Job-seeker evolving beyond the resume

Nevermind trying to spruce up that cover letter to get a potential employer’s attention. Just do what Dennis Mazajlo is doing.

Mazajlo, a third-year Business Management and Organizational Studies (BMOS) student at Western, recently launched a 16-day online campaign in an attempt to land a job interview with NationBuilder, a technology start-up in Los Angeles.

“I don’t really want a traditional job. I thought this (approach) fit with their company because they’re trying to shake-up politics. I thought thematically, it fit to run a mock campaign,” Mazajlo said.

His campaign website – – is built on the company’s platform and shows he is able to engage with NationBuilder’s product, one that maximizes efficiency, has potential to reduce election costs and recently secured a $6.25 million funding boost from tech investors in Silicon Valley.

In the campaign process, Mazajlo has coupled his past experience of working on political campaigns with a deep interest in technology in order to duplicate the company’s goals and integrate traditional political campaign approaches with new media tools in his unorthodox job hunt.

Trying to get the attention of NationBuilder’s founder, Mazajlo has established an online presence, engaging others to encourage his potential boss to hire him by way of tweets and re-tweets.

And his efforts haven’t gone unacknowledged.

“It was one of my goals to get his attention. And on the first day, he tweeted back and said ‘You’ve got my attention.’ And I got an email last week for a Skype meeting, like a first-round interview,” Mazajlo said. The interview went well and he is waiting to hear if he proceeds to the next round this week.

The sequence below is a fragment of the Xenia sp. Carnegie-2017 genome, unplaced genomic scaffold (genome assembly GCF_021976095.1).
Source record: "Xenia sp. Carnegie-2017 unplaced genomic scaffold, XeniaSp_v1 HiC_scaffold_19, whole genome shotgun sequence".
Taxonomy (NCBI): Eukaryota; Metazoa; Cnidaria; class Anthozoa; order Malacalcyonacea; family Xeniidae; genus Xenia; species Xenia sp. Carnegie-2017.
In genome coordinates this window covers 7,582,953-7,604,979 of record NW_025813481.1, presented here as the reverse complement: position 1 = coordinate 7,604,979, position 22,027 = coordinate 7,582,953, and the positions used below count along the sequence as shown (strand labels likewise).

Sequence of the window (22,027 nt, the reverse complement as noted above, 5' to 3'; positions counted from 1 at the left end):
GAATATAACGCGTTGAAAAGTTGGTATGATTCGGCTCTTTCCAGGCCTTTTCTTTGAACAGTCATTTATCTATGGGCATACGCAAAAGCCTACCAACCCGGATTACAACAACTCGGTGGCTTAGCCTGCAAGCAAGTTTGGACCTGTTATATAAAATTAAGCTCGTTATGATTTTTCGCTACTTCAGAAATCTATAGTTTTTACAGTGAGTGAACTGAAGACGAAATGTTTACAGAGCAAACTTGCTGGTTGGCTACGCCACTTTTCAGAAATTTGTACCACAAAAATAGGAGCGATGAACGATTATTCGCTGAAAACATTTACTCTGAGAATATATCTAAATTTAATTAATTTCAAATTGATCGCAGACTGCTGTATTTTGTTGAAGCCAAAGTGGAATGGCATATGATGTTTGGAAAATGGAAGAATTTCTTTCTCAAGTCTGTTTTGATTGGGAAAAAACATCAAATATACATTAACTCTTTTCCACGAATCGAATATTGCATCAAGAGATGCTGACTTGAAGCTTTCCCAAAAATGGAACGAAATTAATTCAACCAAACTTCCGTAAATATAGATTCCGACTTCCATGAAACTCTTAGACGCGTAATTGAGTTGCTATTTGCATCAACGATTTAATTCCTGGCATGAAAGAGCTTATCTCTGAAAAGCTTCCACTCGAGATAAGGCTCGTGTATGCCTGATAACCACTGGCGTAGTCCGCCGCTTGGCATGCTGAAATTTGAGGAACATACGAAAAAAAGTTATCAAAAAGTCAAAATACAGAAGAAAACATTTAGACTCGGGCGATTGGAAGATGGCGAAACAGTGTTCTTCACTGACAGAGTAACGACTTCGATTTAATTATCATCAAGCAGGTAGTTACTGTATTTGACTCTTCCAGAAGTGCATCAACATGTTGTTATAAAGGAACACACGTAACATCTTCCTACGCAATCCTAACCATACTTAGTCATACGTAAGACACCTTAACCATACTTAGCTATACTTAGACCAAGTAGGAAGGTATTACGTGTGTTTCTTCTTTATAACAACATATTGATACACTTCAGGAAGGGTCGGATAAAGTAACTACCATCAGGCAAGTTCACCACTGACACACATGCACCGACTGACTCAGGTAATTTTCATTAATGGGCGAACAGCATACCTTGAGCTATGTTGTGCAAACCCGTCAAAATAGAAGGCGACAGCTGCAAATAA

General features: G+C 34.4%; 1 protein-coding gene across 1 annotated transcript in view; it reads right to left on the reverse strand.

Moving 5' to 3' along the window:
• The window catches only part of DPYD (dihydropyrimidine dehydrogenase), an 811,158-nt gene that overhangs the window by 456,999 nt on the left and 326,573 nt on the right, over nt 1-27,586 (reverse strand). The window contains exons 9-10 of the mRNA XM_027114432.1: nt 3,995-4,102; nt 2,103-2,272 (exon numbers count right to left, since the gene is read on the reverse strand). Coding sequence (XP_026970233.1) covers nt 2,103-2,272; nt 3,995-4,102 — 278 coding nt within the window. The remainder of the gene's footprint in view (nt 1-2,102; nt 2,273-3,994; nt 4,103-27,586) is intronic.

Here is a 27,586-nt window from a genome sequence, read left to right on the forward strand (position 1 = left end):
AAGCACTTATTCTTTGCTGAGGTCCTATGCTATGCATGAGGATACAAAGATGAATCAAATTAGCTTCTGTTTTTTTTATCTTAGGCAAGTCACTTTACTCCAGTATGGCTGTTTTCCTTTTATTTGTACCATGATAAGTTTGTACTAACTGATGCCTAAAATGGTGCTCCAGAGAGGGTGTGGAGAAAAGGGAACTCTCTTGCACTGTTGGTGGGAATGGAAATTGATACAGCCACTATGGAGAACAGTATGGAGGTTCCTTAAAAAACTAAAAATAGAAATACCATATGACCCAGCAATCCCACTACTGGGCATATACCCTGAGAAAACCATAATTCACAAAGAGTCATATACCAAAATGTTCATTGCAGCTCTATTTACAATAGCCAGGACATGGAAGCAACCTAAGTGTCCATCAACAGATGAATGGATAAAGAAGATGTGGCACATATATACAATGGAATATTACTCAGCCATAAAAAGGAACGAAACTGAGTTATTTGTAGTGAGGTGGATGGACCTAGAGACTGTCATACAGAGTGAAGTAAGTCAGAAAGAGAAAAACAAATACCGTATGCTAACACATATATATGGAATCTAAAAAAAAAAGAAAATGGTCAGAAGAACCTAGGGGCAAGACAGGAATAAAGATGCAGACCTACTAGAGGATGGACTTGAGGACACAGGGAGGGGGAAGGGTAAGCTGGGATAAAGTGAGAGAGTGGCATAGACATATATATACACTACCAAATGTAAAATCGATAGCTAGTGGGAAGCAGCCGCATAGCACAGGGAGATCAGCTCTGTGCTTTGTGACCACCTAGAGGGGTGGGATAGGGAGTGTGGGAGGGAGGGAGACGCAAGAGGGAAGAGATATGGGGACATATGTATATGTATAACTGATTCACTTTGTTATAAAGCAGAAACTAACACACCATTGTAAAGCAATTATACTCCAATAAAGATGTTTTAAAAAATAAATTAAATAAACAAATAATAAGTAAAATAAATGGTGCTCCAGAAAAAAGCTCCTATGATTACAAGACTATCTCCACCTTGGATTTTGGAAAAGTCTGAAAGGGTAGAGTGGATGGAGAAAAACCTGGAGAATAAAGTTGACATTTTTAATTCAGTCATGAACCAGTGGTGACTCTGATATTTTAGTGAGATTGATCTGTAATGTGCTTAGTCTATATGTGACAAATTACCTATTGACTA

While he hopes for a positive outcome, Mazajlo said he wouldn’t be discouraged if his campaign isn’t successful.

“Being an optimist, I’ve seen certain fringe benefits come out of this as well – setting a deadline and saying ‘I’m going to do this publically’ gives a sense of accountability with myself. And it’s a new avenue,” he explained.

“I really think a lot of people just send in a resume and then, there’s this waiting game. It’s reactive. Twitter lets you be proactive in a job search, maybe cut through a lot of the red tape. Often your resume will just be thrown in with a hundred others, so, how do you stand out?”

Mazajlo has also been working with, a career website designed for Generation Y job-seekers, trying to connect recent graduates with new employment opportunities.

“At the very least, some other likeminded students now know my name or have engaged with me and I’ve created some Twitter relationships – if you will – and that’s been a benefit in and of itself,” Mazajlo said.

“Maybe time will show but when you do something like that I guess you don’t know who’s watching. If the campaign comes to an end, and it isn’t successful, I could get an email from someone else who noticed it and this could end up playing out well in the long run.”